It’s that time of the year again, when blokes dressed in Lycra pedal their way through some of the most picturesque landscapes on the planet.
Most days in the early going of Le Tour have been a long, hard slog; a battle against rain, wind and mind-numbing pain.
This is why Executive Style is happy to watch the race from the comfort of our sofas and surround ourselves with cool accoutrements that make us feel like we’re part of the whole celebration.
Here are eight of our favourite cycle inspired designs:
Vintage cycling coasters
Watching Le Tour is damn thirsty work, so you’ll need something to rest your tumbler of Pastis on. That’s where these cycling coasters come in handy.
Featuring four classic images from the grand tours of the past, they not only capture the raw emotion of racing, they protect your valuable coffee table. Made from premium cork on MDF, they are available from Bicycle Age.
If you’ve got a big thirst, you’re going to need a bloody big corkscrew. And there ain’t no bigger corkscrew than this one by Campagnolo; the Italian company better known for its beautiful drivetrains.
Created by the man himself, Tullio Campagnolo, back in the 1960s, the Big Corkscrew is a hefty piece of industrial design. It’s made from hardened steel and comes in a sexy wooden gift box. You can buy it from Atelier de Velo.
Does your other half hate it when y ou bring your bike into the house and start pulling down the drivetrain on the living room floor? The only hope you have of dragging your treadly through the front door is if you manage to convince them it’s a piece of post-modern art. And for that you’ll need something with some designer-cred to hang it on the wall.
This is where the Cycloc excels: it looks great even when there’s no bike attached, and there’s even a handy compartment to keep your gloves in. Cycloc fits a wide range of bike frames and comes in a large selection of uber-cool colours. From Everest Sports.
Gerry Ryan might own the Aussie-based Orica GreenEDGE team, but you can own the entire peloton - albeit a miniature version of it.
These tiny (5cm) racers are the appropriate objet d’art for your side-table during the month of July. Manufactured by the same family-owned foundry (Fonderie Roger) since the 1950s, each cyclist is made from zinc alloy and hand-painted individually. From Bicycle Age.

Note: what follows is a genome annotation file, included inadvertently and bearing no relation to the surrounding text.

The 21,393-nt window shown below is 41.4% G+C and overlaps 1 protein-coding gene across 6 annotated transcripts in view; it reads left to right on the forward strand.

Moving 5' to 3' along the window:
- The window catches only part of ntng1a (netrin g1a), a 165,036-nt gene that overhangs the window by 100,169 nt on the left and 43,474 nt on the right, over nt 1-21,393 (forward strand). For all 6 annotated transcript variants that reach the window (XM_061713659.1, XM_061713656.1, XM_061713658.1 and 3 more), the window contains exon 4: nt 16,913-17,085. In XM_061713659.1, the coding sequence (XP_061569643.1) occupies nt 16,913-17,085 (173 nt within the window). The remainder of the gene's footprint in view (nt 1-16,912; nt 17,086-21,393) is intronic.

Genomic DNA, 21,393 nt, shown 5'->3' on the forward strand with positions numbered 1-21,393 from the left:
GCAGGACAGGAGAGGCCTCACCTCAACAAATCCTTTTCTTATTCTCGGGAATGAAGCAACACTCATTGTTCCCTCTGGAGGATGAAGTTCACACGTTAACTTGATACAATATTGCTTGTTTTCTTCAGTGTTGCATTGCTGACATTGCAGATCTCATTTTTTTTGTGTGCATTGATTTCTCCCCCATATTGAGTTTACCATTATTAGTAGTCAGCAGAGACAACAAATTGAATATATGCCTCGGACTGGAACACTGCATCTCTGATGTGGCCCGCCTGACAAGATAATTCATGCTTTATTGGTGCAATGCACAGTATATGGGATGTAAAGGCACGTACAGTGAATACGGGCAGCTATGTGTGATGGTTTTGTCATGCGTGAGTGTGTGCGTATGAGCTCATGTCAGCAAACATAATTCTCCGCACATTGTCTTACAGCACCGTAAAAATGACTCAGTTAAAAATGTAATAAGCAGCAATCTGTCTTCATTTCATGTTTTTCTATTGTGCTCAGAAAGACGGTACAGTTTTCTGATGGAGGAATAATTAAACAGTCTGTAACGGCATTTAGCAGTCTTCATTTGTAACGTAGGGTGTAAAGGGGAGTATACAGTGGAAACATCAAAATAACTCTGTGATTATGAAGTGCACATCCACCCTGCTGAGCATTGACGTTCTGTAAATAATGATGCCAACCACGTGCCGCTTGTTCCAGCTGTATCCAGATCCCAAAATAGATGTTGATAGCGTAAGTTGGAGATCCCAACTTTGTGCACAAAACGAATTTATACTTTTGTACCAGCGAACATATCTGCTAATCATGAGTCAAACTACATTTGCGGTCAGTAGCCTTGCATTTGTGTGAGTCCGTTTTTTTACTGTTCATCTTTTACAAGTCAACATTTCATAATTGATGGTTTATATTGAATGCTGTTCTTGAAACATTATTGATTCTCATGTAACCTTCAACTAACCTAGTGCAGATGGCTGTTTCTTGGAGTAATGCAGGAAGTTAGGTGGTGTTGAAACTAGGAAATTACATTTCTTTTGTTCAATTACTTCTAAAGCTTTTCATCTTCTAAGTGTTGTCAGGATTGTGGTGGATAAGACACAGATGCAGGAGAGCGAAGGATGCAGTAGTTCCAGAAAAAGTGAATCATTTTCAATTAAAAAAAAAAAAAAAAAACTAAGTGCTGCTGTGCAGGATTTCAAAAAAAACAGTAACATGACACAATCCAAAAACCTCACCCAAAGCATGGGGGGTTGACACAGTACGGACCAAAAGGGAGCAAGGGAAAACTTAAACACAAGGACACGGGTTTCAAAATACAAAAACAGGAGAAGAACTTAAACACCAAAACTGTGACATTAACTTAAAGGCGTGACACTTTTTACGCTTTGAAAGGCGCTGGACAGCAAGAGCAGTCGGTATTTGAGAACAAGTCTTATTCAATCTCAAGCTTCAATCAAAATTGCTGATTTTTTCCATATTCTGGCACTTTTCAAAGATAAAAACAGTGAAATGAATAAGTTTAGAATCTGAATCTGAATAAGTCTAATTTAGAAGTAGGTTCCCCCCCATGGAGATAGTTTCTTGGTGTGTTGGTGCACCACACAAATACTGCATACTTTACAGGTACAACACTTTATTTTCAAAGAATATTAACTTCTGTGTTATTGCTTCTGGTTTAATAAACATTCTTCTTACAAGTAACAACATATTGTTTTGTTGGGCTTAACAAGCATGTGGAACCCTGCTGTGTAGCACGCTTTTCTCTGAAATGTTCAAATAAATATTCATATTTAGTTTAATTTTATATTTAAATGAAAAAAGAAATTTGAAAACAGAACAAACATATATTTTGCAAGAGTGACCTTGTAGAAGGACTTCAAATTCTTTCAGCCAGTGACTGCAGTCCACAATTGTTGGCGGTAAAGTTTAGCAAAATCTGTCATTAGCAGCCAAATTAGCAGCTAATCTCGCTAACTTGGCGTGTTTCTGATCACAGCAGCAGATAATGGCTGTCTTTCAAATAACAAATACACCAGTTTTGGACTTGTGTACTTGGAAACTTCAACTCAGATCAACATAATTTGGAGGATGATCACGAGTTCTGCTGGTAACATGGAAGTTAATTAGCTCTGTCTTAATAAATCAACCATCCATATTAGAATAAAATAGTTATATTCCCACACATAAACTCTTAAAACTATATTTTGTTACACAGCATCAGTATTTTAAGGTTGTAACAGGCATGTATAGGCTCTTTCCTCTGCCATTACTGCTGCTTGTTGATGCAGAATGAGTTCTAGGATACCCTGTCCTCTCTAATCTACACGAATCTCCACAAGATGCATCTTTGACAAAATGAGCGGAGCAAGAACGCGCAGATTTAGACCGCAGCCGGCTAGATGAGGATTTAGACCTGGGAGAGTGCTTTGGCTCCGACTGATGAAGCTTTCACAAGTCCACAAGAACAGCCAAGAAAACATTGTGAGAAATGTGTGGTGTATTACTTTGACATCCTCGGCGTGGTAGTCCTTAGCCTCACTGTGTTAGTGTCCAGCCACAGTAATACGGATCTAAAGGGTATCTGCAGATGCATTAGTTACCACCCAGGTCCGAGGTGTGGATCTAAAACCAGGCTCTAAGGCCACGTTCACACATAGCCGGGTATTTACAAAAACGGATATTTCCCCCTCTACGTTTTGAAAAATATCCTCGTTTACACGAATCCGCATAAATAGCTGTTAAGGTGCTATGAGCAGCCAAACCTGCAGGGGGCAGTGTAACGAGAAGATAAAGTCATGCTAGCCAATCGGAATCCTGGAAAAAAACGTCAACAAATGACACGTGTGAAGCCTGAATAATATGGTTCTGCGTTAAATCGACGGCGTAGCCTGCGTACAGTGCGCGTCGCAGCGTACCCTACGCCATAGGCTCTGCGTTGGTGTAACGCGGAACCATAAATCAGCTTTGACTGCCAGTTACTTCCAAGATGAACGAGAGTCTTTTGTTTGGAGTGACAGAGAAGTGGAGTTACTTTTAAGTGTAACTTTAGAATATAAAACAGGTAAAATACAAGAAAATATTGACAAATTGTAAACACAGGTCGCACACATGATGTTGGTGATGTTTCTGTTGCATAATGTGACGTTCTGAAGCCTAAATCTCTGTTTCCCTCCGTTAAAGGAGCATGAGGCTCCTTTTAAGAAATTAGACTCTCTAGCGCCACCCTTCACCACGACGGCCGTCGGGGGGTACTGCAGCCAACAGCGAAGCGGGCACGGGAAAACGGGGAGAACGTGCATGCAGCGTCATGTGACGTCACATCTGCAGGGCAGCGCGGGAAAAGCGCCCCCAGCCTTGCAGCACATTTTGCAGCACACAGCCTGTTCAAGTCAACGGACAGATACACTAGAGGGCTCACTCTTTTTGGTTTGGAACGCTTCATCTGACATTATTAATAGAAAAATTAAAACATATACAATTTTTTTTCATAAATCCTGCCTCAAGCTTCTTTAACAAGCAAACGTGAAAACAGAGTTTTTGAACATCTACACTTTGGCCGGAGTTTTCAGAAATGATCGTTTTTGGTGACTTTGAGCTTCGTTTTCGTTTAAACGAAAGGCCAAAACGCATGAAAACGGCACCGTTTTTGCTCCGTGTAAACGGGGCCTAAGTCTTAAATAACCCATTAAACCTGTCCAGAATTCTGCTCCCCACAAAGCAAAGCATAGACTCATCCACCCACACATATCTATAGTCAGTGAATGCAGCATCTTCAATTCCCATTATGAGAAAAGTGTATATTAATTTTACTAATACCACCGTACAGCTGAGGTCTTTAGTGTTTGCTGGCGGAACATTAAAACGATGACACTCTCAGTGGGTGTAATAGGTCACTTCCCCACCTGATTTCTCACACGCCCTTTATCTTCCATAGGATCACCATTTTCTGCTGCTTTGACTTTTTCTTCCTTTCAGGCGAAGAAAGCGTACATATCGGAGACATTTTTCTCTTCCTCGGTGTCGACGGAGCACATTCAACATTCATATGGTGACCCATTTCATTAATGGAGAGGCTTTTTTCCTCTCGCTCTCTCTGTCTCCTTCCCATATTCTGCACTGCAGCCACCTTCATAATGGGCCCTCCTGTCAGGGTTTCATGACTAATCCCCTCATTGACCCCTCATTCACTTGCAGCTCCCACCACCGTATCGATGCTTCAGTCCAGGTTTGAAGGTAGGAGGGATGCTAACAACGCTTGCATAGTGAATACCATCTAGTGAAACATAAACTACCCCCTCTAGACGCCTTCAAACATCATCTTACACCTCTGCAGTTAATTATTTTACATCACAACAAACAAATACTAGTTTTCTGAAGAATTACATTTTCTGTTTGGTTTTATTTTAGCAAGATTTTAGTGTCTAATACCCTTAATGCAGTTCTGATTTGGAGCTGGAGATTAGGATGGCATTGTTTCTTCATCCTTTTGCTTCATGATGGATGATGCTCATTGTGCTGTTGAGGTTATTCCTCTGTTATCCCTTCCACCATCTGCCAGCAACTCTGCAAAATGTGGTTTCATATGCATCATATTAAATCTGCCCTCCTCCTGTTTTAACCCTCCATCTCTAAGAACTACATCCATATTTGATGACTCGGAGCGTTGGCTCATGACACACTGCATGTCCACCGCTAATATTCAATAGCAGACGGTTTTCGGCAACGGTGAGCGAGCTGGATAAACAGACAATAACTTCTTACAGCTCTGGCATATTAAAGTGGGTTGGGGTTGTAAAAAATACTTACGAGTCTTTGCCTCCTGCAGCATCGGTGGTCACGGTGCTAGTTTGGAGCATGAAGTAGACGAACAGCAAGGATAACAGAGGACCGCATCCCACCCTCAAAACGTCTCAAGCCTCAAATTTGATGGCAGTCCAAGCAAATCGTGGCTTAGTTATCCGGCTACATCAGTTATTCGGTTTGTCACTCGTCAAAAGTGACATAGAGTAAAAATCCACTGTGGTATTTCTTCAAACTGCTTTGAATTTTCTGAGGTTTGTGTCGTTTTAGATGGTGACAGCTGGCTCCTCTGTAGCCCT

In the age of smartphones, nobody really needs a watch. But if you’re going to wear one and you’re a cycling fanatic, it may as well be one of these from Bianchi.
There’s real old-school charm about the Bianchi ‘Barcelona 1973’ range, named to reflect Felice Gimondi’s victory aboard a Bianchi bicycle in the World championships of that year. The quality Swiss-made timepieces feature sapphire crystal, scratch resistant faces and are waterproof to 100m.
All models are available in Bianchi's classic celeste sky blue colour, or black and white alternatives. And in a flashy twist on the standard watch-box, these Bianchi numbers arrive in a stainless steel water bottle. From Atelier de Velo.
Recycled bicycle chain bowl
You’ll need somewhere to keep your emergency supply of chocolate-covered coffee beans in order to make it through late-night after late-night viewing of the race. So you may as well help out a charity (Oxfam) by purchasing this cycling-inspired bowl.
It’s made by some altruistic folks who collected a bunch of old bike chains from India and had them hand-soldered into all kinds of stuff, including trivets, bowls and even key rings. This bowl is 22cm in diameter and nickel-plated; plenty of room for a night’s supply of sleep-defying caffeine.
For any cycling tragic it’s always good to get the rugrats into the sport; that way you’ll have somebody to lead you up the hills as you approach old age. Anyway, we reckon this multi-coloured bicycle wallpaper in the kids’ bedroom could be an appropriately subtle form of indoctrination.
Designed in England by Ginger & French (who were pretty excited about this year’s race kicking off in Yorkshire), the wallpaper has a spongeable surface and comes with preparation and hanging tips.
Giant Propel Advanced SL
OK, so you’re too heavy and much too slow to actually ride in Le Tour. But that doesn’t mean can’t own the exact same bike as the guys from Team Giant-Shimano (yes, the colour-scheme is different) and impress the hell out of the MAMILS at your local coffee shop.
The Propel Advanced SL has already carried Marcel Kittel to three stage wins in this year’s race, so it is imbued with loads of street cred. One of the fastest bikes ever tested in a wind-tunnel, the carbon composite frame is equipped with Shimano Dura-Ace Di2 electronic 11-speed componentry, Shimano C-50 tubular wheelset, and Giant Contact SLR Aero Integrated handlebar and stem. A snip at $9999.